Steamboat Springs About two dozen Routt County residents gathered Monday night in the Steamboat Springs Community Center in a scene that is becoming commonplace across the state: Public forums hosted by medical marijuana supporters that focus on education, advocacy and networking.
Last week’s meeting, organized by the owners of Rocky Mountain Remedies medical marijuana center and their attorney Adam Mayo, was the first of its kind in Steamboat.
The 90-minute gathering focused primarily on new medical marijuana legislation and legal issues for card-carrying patients.
Mayo, who has participated in similar meetings on the Front Range, said they’re an indication of the growing acceptance of medical marijuana.
“If we had done this lecture a few years ago, I don’t think anybody would have shown up,” he said. “A few years ago, not as many people were willing to sign up for medical marijuana cards for whatever reason. Now, it seems, the stigma has worn off, and it is becoming more accepted.”
Mayo appears to be seeking to carve out a niche in the medical marijuana industry. The Cannabis Therapy Institute, a medical marijuana education and advocacy group, invited him to speak last month in Boulder about his patient collect model. The model would allow patients to grow medical marijuana together in spaces that would function similar to a community garden. He has another presentation scheduled for Wednesday in Denver.
On Monday, however, much of the focus was on existing laws and misinformation, said Kevin Fisher, co-owner of Steamboat’s Rocky Mountain Remedies.
“It’s what we’ve always tried to do at RMR — educate and help out the community,” he said.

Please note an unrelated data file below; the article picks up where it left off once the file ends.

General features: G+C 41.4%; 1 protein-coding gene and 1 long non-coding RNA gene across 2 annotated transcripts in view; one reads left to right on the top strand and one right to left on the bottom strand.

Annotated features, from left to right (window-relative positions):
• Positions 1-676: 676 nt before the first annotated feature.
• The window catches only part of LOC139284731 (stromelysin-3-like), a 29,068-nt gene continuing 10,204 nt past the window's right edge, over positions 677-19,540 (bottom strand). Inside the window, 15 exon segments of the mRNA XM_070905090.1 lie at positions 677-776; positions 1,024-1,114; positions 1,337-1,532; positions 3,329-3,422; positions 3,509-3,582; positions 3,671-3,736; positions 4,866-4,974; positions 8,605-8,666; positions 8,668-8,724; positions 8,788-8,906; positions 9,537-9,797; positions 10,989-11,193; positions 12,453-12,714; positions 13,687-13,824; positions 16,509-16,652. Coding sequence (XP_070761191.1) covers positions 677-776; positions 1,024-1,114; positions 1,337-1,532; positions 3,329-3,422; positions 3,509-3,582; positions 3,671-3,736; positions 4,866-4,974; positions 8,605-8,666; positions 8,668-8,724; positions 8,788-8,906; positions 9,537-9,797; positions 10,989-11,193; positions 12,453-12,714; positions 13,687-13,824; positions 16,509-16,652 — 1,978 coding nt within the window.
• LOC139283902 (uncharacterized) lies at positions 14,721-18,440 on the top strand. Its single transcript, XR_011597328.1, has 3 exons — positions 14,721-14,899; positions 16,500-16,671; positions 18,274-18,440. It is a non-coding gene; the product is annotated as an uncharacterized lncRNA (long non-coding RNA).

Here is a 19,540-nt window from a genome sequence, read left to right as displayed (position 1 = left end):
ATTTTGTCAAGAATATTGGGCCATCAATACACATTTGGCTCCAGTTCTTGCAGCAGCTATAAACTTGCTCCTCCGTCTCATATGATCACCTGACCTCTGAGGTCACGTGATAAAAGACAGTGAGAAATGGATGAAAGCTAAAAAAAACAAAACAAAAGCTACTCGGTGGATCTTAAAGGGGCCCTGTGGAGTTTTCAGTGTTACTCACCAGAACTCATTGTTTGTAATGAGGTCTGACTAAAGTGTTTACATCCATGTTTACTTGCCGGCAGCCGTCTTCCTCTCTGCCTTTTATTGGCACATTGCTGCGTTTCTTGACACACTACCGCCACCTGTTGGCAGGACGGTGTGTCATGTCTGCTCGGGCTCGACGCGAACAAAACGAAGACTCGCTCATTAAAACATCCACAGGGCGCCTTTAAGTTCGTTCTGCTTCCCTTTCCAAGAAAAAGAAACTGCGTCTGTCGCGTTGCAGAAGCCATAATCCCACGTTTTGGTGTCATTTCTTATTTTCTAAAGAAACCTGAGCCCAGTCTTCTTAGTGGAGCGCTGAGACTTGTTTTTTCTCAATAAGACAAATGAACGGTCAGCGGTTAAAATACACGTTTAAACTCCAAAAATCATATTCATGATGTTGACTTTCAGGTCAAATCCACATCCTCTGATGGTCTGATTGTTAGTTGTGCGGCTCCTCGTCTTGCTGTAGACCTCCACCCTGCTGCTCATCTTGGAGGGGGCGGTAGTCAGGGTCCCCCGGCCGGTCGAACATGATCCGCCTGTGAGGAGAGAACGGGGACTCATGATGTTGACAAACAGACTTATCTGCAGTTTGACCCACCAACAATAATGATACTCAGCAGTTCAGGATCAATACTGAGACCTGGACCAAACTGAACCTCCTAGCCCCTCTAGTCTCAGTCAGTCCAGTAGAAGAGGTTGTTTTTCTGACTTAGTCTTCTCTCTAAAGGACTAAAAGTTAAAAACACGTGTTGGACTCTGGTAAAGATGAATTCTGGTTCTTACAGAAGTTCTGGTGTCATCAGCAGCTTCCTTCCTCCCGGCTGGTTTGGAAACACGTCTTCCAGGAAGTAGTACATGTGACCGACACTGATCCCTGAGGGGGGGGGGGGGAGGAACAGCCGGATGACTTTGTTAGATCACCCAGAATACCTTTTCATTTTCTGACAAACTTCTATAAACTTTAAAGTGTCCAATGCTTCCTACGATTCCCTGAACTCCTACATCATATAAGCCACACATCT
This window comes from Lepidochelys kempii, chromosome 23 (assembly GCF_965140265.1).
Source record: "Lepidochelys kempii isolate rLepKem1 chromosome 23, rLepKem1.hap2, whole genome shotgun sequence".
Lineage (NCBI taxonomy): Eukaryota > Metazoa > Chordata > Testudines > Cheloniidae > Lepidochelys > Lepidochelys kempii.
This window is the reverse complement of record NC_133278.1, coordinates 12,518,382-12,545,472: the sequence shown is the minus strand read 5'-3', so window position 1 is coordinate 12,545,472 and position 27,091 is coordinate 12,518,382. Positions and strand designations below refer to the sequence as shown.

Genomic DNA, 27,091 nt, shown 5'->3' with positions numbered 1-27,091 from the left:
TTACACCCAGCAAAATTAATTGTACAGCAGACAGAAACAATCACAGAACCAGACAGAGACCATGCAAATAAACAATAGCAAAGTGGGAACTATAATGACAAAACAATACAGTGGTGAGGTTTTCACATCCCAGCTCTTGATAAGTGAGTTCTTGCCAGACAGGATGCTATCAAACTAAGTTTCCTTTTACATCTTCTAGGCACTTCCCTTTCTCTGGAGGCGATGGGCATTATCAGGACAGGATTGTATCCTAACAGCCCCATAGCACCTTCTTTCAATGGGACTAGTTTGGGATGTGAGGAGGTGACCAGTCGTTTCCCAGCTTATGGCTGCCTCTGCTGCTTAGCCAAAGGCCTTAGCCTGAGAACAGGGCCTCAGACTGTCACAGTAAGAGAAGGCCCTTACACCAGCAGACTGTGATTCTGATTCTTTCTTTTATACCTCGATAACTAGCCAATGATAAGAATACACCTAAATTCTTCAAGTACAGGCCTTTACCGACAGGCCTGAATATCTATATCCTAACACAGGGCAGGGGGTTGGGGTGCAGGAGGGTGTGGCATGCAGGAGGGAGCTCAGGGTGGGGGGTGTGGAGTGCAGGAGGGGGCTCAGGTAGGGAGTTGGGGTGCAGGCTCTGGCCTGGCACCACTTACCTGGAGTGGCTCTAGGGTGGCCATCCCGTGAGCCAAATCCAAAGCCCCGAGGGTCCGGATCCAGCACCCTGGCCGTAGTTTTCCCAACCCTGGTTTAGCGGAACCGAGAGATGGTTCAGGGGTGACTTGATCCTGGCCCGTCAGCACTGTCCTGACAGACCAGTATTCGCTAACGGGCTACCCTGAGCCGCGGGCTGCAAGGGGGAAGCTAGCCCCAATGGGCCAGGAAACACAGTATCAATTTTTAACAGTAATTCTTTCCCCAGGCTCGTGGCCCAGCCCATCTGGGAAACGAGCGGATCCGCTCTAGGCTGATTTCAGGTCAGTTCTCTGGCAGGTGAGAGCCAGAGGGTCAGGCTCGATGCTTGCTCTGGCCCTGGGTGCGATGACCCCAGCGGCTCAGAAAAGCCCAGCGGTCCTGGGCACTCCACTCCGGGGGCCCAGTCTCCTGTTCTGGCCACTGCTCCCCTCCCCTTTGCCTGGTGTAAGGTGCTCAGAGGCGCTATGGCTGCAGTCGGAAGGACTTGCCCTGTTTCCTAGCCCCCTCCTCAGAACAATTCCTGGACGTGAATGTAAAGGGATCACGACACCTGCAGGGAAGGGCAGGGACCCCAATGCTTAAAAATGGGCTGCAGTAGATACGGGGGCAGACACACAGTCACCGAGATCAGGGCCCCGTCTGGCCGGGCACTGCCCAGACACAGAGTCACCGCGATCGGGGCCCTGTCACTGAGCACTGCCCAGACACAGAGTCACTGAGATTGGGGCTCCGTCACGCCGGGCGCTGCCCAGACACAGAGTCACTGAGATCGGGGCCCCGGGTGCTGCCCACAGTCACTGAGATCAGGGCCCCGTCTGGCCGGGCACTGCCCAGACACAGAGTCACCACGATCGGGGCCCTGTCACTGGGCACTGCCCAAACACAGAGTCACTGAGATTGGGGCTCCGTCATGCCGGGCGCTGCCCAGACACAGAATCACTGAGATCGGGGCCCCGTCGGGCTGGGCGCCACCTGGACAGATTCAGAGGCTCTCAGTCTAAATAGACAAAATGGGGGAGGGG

Mayo used the forum to discuss medical marijuana patient rights. He advised attendees to not allow law enforcement officers to enter their homes unless they have warrants, and to not reveal during traffic stops that they are a medical marijuana cardholder unless pot is found.
He also discussed provisions of the state’s new medical marijuana legislation, such as caregivers not being able to grow in a shared space, and caregivers being restricted to serving five patients.
Several of the people who attended Monday’s meeting were pleased that it was held in Steamboat.
“I wanted to get informational resources to see if anything else was going on, to see if anything else has changed,” said Hayden resident Charish Adams, a medical marijuana cardholder. “I think (the meeting) is great. I think they should do it more.”
Steamboat resident Ray Thomas, a medical marijuana caregiver, said he, too, had legal questions.
“Basically, I wanted to see where we stood with the new laws for caregivers,” he said. “It was very informative. (Mayo) was very upfront with everything. And I was satisfied with what he had to say.”
Mayo said he wished more people would have attended the meeting, but he considered it a success nonetheless. He thinks that as more people want to learn about Colorado’s medical marijuana industry, similar meetings could become more common in Steamboat.
Kevin Fisher and Ryan Fisher, the Rocky Mountain Remedies co-owners, said they are considering a private festival-type gathering for medical marijuana cardholders in which all proceeds would be donated to a local charity.
Ryan Fisher said they want to get more involved in the community.
“Especially because of what business we’re in, to get it out there that we’re normal community members,” he said.
According to the most recent estimate by the Colorado Department of Public Health and Environment, there are 108,000 registered medical marijuana patients across the state. There also are 809 marijuana dispensaries, with Rocky Mountain Remedies being among the largest 5 percent based on number of patients served.